The unfinished war in Iraq is the war that keeps on killing. Not least, it keeps on killing American troops. The death toll for American soldiers is steadily mounting. Last summer the Associated Press reported that attacks on U.S. forces were occurring “almost hourly—too frequent for military press officers to keep up with,” and the situation has not improved.
Baseball is the most maturing and deepening of all sports, with the possible exception of fishing. And it demands the most theological discipline. Unlike football, in which fans and players can dream of a perfect season, in baseball, as in life, you never win them all.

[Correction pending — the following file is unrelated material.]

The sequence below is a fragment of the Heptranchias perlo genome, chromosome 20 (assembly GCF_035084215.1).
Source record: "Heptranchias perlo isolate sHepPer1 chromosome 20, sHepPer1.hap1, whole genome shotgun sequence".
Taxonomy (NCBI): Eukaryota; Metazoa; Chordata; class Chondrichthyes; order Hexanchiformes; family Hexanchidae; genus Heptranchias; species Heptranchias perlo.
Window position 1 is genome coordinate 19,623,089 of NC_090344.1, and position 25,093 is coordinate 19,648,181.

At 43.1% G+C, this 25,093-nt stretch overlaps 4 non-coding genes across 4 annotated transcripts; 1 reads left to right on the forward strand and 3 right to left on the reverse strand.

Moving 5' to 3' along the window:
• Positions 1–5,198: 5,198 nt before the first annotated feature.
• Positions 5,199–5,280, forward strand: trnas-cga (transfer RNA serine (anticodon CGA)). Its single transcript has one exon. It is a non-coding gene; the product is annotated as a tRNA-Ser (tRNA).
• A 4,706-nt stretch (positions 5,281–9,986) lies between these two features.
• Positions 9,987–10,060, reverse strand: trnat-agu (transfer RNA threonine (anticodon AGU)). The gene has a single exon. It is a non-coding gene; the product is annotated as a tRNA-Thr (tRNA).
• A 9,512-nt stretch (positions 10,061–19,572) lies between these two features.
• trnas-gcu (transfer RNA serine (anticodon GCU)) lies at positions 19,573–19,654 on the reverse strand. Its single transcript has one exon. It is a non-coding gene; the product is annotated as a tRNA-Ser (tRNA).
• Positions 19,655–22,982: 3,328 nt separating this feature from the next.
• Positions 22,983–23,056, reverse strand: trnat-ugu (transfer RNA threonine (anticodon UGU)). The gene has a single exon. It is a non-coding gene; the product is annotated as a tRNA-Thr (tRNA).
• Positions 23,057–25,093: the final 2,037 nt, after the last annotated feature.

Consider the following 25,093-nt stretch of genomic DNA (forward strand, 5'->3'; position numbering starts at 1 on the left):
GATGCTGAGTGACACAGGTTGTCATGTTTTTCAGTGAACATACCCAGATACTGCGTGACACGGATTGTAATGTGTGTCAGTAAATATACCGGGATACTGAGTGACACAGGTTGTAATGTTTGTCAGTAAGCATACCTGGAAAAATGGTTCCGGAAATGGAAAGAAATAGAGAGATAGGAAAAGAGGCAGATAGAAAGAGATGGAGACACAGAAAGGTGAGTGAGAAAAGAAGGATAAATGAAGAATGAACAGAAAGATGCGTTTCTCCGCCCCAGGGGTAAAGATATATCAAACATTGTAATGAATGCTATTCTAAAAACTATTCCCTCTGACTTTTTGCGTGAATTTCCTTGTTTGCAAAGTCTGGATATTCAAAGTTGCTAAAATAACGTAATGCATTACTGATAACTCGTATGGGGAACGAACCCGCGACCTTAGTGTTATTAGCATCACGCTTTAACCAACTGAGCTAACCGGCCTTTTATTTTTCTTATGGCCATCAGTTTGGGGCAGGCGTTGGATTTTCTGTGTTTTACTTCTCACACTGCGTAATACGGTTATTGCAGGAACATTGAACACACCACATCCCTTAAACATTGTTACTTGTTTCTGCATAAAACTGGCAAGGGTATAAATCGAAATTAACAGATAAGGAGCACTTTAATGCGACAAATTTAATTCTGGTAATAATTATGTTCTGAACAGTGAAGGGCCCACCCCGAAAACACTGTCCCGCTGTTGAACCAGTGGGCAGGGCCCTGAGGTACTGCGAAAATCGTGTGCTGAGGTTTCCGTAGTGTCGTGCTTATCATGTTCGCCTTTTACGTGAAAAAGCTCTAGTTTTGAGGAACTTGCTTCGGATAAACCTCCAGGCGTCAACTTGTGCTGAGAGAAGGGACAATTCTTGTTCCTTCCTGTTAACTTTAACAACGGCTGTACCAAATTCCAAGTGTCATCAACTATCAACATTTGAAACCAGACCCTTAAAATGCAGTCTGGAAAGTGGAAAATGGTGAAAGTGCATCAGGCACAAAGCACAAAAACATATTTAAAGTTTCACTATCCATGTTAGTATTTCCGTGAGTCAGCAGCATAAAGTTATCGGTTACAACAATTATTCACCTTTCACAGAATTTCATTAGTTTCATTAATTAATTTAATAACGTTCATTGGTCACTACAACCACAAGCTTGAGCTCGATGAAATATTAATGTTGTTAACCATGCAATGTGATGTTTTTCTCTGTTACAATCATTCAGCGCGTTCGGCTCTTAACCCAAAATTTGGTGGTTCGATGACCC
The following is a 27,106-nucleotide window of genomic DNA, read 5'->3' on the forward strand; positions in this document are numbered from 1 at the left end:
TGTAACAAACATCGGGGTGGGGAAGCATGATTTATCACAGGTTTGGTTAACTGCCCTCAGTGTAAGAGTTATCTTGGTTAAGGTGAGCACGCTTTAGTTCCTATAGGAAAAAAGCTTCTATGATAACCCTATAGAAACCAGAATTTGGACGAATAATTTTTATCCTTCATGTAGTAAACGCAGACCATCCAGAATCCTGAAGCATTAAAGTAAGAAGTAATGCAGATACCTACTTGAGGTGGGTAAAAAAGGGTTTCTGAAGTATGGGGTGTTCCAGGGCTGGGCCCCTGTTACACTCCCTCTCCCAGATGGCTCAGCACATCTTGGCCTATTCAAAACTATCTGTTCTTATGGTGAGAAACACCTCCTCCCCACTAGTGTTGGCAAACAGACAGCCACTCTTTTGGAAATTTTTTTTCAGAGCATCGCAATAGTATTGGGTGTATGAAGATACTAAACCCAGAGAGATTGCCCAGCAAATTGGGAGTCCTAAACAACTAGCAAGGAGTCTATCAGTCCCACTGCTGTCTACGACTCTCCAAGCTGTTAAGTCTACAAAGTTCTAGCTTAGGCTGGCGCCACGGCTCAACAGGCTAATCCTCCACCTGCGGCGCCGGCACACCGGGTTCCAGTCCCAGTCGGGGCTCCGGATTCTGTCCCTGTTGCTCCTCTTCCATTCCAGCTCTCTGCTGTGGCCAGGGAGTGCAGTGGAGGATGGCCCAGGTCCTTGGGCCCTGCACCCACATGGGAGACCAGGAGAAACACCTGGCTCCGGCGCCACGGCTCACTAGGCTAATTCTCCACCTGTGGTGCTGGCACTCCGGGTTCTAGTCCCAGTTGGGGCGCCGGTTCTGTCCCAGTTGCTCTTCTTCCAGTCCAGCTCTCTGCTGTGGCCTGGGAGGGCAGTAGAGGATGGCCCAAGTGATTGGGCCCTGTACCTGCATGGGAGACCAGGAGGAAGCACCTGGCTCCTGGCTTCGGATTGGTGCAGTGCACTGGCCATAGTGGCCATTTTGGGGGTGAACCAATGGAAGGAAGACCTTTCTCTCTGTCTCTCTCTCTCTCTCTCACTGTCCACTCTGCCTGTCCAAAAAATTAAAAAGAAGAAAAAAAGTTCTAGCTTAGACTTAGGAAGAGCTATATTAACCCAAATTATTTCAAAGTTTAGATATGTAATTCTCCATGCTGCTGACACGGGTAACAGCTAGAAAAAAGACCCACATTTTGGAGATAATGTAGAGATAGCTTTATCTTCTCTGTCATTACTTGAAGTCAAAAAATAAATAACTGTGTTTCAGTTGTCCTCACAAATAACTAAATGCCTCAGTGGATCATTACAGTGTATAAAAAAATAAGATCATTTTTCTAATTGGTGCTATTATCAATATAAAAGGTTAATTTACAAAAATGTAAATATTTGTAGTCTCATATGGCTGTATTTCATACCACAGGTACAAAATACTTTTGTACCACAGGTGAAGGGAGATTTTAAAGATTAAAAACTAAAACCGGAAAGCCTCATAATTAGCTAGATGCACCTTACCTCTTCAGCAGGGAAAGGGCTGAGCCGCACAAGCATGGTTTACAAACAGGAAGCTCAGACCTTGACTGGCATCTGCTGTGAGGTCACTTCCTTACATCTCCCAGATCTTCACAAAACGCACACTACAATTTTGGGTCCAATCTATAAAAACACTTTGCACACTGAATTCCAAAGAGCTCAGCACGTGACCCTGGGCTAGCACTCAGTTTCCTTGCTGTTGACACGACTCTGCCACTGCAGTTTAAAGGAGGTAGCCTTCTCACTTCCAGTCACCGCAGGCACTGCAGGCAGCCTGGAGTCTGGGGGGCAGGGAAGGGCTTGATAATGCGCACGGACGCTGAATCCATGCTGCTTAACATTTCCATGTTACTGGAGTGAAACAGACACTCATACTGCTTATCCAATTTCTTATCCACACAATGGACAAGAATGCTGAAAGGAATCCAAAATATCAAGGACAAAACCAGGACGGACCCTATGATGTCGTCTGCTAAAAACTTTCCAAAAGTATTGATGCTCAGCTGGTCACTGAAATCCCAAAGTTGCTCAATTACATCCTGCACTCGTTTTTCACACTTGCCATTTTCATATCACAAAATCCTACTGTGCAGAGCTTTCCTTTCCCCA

Regardless of what one thought of the legal and moral justification of the U.S. invasion of Iraq, or of the prudence of that action, now that the U.S. is there it has moral and legal obligations to Iraq, to the region and to its citizens.
What happens when power is seen as inherently suspect and even evil? What happens when power in the church is viewed as bad? What are the implications for the church when its leaders eschew power and influence and consider them qualities or capacities to be avoided?